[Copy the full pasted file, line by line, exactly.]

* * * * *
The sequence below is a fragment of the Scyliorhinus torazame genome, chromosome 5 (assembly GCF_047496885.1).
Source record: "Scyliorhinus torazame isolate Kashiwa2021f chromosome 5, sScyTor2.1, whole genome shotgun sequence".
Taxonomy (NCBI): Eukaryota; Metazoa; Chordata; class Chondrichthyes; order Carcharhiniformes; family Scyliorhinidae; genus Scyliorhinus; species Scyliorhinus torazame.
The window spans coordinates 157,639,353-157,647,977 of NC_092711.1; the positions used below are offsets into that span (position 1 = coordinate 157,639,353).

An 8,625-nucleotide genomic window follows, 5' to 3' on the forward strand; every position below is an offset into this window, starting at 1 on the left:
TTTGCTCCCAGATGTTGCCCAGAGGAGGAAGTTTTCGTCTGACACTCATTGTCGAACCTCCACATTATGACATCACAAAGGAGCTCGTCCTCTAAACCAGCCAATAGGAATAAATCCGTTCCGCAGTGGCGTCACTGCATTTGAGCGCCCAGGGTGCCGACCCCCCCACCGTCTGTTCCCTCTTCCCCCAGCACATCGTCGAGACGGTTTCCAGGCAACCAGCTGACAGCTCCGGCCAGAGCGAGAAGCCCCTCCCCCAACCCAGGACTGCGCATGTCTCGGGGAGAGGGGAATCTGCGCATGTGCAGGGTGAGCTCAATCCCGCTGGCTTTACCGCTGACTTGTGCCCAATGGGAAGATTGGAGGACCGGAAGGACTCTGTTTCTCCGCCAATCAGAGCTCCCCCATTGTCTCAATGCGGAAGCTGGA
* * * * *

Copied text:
The sequence below is a fragment of the Scyliorhinus torazame genome, chromosome 5 (assembly GCF_047496885.1).
Source record: "Scyliorhinus torazame isolate Kashiwa2021f chromosome 5, sScyTor2.1, whole genome shotgun sequence".
Taxonomy (NCBI): Eukaryota; Metazoa; Chordata; class Chondrichthyes; order Carcharhiniformes; family Scyliorhinidae; genus Scyliorhinus; species Scyliorhinus torazame.
The window spans coordinates 157,639,353-157,647,977 of NC_092711.1; the positions used below are offsets into that span (position 1 = coordinate 157,639,353).

An 8,625-nucleotide genomic window follows, 5' to 3' on the forward strand; every position below is an offset into this window, starting at 1 on the left:
TTTGCTCCCAGATGTTGCCCAGAGGAGGAAGTTTTCGTCTGACACTCATTGTCGAACCTCCACATTATGACATCACAAAGGAGCTCGTCCTCTAAACCAGCCAATAGGAATAAATCCGTTCCGCAGTGGCGTCACTGCATTTGAGCGCCCAGGGTGCCGACCCCCCCACCGTCTGTTCCCTCTTCCCCCAGCACATCGTCGAGACGGTTTCCAGGCAACCAGCTGACAGCTCCGGCCAGAGCGAGAAGCCCCTCCCCCAACCCAGGACTGCGCATGTCTCGGGGAGAGGGGAATCTGCGCATGTGCAGGGTGAGCTCAATCCCGCTGGCTTTACCGCTGACTTGTGCCCAATGGGAAGATTGGAGGACCGGAAGGACTCTGTTTCTCCGCCAATCAGAGCTCCCCCATTGTCTCAATGCGGAAGCTGGA